Magazine article Gramophone

Classical Style and More ... Harriet Smith on Two Box-Sets from Sony Classical Celebrating a Couple of Connoisseurs' Pianists, Charles Rosen and Nelson Freire

Magazine article Gramophone

Classical Style and More ... Harriet Smith on Two Box-Sets from Sony Classical Celebrating a Couple of Connoisseurs' Pianists, Charles Rosen and Nelson Freire

Article excerpt

Charles Rosen--as anyone who ever met him, heard him or read him--was a man who did things his own way. Who else would have recorded such outlandishly out-of-fashion composers as Moriz Rosenthal and Leopold Godowsky in 1965 (under the subheading 'Electrifying Performances of the World's Most Difficult Piano Showpieces')? Today those readings are still impressive, if not as technically staggering as from the likes of Marc-Andre Hamelin. But what this box of Rosen's complete Columbia (CBS) and Epic discs above all demonstrates is his range and his refusal to be pigeonholed.

Rosen was an ardent Francophile (with a PhD in French literature) and clarity is uppermost in his interpretations of French repertoire. This works best in the Debussy Etudes (though, pace Jeremy Siepmann in his otherwise brilliant essay, Rosen was not the first to record the set--that palm goes to Adolph Hallis back in 1938). But in Images I wanted a greater luxuriance of sound, while Rosen's Granadan Estampe lacks sultriness. In Gaspard detail takes precedence over effect, 'Le gibet' losing out on inexorability, but 'Scarbo' leaps into life in the most mesmerising fashion.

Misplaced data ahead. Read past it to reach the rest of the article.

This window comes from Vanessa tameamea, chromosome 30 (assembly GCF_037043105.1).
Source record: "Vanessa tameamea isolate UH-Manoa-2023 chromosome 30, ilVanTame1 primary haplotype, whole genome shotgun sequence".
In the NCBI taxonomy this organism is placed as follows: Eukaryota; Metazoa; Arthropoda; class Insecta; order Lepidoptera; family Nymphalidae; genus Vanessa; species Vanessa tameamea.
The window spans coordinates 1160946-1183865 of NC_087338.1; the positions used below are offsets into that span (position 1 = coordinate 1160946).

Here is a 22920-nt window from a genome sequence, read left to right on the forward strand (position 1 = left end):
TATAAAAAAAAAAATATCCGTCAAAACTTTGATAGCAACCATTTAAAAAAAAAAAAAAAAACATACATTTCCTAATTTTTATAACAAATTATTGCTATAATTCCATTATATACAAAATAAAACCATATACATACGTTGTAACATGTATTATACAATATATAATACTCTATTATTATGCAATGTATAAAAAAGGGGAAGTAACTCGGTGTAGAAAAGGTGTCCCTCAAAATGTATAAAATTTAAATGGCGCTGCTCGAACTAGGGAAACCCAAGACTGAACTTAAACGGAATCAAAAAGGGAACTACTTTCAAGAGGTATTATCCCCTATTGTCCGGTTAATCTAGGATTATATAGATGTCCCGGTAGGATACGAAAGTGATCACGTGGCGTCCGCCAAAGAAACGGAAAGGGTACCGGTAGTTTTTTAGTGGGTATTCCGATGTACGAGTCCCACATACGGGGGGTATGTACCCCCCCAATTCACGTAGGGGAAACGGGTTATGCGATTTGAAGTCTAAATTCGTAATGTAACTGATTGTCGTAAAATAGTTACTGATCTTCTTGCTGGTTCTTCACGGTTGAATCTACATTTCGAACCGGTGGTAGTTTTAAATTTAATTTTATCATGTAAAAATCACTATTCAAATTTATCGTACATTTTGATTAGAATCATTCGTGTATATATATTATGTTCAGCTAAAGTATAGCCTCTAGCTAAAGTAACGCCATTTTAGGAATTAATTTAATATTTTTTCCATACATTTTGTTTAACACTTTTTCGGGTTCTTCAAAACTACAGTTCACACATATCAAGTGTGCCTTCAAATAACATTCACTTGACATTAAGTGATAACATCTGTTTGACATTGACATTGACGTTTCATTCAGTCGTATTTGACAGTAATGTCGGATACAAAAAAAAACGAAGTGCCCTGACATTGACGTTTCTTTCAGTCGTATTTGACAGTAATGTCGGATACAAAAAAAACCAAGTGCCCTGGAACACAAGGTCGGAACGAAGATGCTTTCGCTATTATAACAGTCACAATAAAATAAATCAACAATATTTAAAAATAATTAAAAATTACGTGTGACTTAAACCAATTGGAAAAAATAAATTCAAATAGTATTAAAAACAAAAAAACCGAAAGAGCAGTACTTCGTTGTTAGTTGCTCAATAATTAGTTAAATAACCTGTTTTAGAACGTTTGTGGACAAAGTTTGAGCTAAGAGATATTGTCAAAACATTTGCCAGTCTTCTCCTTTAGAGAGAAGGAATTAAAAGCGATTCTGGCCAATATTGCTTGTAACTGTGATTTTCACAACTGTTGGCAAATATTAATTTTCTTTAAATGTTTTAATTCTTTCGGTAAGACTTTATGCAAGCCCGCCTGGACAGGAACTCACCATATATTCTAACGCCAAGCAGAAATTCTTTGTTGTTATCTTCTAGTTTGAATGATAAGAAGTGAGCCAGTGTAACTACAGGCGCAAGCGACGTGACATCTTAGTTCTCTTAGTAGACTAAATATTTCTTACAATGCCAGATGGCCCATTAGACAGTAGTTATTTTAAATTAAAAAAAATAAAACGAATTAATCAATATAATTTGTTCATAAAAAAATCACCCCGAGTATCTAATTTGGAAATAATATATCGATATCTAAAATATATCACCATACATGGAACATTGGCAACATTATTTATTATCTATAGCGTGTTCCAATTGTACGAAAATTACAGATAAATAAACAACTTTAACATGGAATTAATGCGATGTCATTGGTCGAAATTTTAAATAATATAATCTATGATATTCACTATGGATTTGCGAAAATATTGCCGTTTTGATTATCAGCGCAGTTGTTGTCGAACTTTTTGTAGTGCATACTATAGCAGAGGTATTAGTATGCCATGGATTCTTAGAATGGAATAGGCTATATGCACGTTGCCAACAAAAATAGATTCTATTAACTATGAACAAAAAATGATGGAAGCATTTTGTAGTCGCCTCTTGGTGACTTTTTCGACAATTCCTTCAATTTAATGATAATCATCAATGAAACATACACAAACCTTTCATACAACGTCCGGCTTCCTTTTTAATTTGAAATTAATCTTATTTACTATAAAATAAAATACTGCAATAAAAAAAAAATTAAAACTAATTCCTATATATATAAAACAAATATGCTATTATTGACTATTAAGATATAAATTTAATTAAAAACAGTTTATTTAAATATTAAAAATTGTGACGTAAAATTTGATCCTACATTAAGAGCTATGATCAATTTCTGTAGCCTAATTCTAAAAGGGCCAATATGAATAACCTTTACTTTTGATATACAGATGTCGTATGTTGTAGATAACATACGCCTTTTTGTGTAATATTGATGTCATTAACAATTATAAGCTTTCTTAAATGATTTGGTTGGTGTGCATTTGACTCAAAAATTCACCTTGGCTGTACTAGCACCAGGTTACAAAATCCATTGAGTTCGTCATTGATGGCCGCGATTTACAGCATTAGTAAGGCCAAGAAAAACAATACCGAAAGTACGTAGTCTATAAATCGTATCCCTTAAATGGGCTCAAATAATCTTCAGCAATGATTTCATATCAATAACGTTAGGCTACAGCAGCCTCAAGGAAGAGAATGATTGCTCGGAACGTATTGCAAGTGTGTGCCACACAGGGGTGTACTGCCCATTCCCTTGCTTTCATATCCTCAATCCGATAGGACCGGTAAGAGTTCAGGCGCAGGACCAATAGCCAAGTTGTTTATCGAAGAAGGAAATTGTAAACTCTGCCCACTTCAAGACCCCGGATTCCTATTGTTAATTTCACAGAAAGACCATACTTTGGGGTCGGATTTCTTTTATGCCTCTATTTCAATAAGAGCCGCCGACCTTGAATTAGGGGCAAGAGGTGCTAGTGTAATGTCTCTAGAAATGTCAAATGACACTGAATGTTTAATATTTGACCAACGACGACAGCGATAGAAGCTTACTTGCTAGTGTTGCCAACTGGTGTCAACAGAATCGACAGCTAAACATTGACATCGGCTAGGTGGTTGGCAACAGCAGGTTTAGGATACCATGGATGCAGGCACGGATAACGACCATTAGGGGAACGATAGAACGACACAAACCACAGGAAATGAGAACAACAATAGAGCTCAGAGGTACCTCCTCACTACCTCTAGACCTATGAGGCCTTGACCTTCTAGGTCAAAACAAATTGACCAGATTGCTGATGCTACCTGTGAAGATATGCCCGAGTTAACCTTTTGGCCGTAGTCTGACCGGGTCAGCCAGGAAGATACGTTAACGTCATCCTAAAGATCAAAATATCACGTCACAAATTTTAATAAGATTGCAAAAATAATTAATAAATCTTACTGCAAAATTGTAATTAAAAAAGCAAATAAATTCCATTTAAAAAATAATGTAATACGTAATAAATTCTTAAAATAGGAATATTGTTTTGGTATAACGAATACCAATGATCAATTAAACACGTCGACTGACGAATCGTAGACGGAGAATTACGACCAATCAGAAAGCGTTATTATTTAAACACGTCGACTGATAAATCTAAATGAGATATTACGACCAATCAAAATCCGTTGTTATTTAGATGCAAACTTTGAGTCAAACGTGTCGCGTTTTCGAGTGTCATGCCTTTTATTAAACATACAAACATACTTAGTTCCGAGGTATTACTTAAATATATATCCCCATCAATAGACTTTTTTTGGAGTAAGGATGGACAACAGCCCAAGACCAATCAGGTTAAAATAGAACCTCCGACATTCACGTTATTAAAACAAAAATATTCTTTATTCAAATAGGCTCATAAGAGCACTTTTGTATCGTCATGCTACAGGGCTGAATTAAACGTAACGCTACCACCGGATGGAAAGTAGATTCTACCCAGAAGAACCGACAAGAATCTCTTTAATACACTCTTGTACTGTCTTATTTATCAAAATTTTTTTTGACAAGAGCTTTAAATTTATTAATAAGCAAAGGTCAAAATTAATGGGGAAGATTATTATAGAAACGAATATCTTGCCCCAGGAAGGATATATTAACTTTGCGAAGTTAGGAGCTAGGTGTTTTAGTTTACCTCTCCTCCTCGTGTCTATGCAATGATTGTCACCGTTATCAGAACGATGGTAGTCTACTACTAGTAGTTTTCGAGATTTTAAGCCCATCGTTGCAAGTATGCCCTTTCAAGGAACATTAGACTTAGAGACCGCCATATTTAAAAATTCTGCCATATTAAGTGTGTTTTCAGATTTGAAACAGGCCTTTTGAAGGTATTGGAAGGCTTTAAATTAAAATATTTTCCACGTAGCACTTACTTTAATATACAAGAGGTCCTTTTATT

His late Beethoven, though, is masterly, combining humanity and absolute understanding of what makes Beethoven tick. There are two versions of Opp 106 and 110 (Epic, 1964; CBS, 1970). The earlier reading of the Hammerklavier is more thrillingly hot-blooded, rawly elemental and more secure in its virtuosity. Other highlights are many: scintillating readings of Webern (especially the songs with Heather Harper); tenderness in Schoenberg's Piano Pieces, Op 33, and a superbly playful Op 2 5 Suite; a pungently purposeful reading of Stravinsky's Movements, conducted by the composer; and modern-sounding Haydn sonatas. And then there's Elliott Carter, of whose music Rosen was such an ardent champion. Two recordings of the delightful Double Concerto are included, the first when the ink was barely dry, with the ever-game Ralph Kirkpatrick, coupled with Leon Kirchner's glisteningly textured Chamber Concerto and Carter's Tippettian Piano Sonata (1945-46); while for the second for CBS Paul Jacobs provides a jazzy reading of the harpsichord part, Rosen as reactive as ever. I can't pretend to be a fan of Boulez's piano sonatas, even in these highly intelligent readings of the First and Third. …

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